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I've researched related questions on the site but failed to find a solution. What I have is a user activity table in MySQL. It lists all kind of events of a user within a photo community site. Depending on the event that took place, I need to query certain data from other users.

I'll explain it in a more practical way by using two examples. First, a simple event, where the user joined the site. This is what the row in the activity table would look like:

event: REGISTERED
user_id: 19 (foreign key to user table)
date: current date
image_id: null, since this event has nothing to do with images

It is trivial to query this. Now an event for which extra data needs to be queried. This event indicates a user that uploaded an image:

event: IMAGEUPLOAD
user_id: 19 (foreign key to user table)
date: current date
image_id: 12

This second event needs to do a join to the image table to get the image URL column from that table. A third event could be about a comment vote, where I would need to do a join to the comments table to get extra columns.

In essence, I need a way to conditionally select extra columns (not rows) per row based on the event type. This is easy to do when the columns come from the same table, but I'm struggling to do this using joins from other tables. I hope to do this in one, conditional query without the use of a stored procedure.

Is this possible?

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2 Answers 2

up vote 1 down vote accepted

You could make the joins depend on the event type, like:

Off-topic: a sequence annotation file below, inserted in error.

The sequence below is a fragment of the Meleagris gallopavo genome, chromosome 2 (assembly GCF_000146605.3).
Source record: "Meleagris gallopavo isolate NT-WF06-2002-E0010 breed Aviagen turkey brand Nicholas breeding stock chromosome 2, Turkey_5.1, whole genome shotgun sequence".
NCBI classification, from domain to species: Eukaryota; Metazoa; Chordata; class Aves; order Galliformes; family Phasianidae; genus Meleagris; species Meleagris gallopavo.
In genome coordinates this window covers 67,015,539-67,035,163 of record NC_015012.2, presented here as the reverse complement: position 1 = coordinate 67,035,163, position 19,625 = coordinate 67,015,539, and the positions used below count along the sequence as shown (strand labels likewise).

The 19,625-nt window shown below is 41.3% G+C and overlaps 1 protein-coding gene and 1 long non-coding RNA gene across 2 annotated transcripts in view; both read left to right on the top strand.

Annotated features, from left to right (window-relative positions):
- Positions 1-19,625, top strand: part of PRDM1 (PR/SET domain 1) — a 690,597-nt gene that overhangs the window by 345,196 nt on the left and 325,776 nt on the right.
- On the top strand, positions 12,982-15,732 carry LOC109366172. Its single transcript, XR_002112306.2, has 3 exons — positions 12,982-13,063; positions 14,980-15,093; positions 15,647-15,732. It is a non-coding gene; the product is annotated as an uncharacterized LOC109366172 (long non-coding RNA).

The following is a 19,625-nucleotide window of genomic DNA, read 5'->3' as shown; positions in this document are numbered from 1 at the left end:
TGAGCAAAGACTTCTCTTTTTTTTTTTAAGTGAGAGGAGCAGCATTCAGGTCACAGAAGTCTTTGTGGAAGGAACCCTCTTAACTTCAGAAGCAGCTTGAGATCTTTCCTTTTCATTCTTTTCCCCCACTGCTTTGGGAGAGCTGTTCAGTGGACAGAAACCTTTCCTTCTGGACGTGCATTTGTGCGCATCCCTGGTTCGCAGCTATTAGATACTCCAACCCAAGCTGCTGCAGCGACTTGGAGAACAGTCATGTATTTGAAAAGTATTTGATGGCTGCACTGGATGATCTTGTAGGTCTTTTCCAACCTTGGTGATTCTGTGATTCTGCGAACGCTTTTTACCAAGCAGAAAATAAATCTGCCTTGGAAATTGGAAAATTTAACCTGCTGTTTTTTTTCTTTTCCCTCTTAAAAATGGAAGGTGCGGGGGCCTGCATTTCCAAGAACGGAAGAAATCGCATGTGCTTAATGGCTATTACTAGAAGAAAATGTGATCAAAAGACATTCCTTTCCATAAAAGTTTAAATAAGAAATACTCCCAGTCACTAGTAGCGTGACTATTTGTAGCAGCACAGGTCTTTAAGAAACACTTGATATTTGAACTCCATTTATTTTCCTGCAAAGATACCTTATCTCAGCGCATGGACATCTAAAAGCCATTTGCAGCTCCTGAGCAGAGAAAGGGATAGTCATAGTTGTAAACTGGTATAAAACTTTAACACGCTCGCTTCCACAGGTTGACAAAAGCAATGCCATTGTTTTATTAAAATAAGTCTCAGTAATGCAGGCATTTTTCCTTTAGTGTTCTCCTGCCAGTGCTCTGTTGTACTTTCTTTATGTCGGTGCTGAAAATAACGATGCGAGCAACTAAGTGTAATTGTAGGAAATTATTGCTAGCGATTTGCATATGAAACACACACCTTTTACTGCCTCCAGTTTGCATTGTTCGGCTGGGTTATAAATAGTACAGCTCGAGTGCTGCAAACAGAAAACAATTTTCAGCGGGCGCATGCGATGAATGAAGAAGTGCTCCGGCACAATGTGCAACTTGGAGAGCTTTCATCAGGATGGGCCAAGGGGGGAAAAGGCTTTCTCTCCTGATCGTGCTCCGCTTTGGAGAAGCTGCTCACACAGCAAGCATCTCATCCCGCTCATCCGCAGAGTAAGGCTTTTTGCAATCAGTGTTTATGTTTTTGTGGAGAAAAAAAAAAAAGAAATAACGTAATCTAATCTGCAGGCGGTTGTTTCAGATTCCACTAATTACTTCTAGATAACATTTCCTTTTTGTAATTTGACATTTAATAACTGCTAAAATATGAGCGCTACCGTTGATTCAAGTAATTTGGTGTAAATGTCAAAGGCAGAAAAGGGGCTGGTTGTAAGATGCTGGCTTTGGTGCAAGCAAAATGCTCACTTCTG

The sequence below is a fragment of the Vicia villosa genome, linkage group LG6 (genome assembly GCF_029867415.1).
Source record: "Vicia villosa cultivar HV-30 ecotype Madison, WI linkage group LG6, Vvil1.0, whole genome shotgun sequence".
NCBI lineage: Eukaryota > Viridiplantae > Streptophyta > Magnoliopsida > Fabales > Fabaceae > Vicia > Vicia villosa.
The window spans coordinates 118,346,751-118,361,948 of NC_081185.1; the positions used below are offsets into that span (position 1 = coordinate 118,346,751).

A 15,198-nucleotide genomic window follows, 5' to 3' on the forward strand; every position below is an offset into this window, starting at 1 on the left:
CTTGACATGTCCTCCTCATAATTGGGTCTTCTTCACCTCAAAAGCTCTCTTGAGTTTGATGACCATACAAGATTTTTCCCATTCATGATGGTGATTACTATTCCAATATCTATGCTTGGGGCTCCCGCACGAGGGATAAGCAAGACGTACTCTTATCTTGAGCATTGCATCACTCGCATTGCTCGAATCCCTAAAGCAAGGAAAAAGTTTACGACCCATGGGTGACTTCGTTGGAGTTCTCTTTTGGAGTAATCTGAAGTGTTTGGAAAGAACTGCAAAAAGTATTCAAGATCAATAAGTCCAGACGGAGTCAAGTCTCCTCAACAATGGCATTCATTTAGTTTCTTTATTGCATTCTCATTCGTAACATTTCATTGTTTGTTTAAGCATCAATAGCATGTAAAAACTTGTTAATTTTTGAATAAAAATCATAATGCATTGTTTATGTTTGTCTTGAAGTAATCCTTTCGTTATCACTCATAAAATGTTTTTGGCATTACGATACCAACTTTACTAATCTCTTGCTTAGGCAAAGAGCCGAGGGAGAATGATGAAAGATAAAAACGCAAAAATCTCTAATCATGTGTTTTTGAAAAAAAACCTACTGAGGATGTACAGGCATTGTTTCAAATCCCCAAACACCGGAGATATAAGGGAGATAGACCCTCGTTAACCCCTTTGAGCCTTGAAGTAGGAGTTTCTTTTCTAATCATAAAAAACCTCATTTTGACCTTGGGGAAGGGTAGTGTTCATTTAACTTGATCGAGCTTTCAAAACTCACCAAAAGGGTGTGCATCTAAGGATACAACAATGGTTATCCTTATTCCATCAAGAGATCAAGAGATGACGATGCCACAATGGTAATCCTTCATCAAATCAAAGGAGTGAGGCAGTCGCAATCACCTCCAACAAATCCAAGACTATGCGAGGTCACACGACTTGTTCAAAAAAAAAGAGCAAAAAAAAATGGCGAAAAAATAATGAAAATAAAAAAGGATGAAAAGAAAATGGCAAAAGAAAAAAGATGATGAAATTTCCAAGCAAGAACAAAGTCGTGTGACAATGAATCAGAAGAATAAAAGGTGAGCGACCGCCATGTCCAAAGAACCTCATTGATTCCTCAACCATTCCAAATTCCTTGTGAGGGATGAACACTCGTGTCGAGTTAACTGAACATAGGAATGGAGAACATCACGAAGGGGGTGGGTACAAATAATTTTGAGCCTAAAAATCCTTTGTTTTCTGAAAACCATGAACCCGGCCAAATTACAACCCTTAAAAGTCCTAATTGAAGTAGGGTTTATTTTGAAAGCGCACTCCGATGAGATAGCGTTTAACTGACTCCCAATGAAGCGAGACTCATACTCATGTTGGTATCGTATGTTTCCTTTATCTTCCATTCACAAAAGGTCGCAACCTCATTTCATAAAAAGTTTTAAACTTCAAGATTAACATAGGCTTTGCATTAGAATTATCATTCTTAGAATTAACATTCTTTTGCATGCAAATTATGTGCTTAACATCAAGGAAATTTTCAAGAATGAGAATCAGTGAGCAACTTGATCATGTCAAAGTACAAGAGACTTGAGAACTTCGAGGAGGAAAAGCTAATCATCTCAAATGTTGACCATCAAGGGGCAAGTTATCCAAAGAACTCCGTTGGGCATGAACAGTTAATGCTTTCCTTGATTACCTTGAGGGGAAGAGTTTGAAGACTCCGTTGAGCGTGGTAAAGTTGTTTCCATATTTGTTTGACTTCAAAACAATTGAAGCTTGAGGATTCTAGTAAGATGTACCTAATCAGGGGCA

select     *
 from       Events e
 left join  Image i
 on         e.event = 'IMAGEUPLOAD'
 and        e.image_id = i.id
 left join  comments c
 on         e.event = 'COMMENT'
 and        e.comment_id = c.id

If there's one column that is shared among all linked tables, for example create_date, you can coalesce to select the one that's not NULL:

select      coalesce(i.create_date, c.create_date, ...) as create_date
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Thank you very much, that does the trick. Would you consider this an efficient query? Would MySQL now only do the join when needed? –  Ferdy Dec 9 '09 at 11:00
    
@Ferdy: MySQL should not execute the join, the check on event is much cheaper –  Andomar Dec 9 '09 at 11:23

Doing precisely what you want to do is not possible. A SELECT is designed to return a list of tuples/rows, and each has the same number of elements/columns.

What you really are doing here is collecting 2 different kinds of information, and you're going to have to process the 2 different kinds of information separately anyway, which should be a hint that you're doing something slightly wrong. Instead, pull the various event types out individually, perform whatever additional operations you need to do to convert them to your common output type (eg. HTML if this is for a website), and then interleave them together at that stage.

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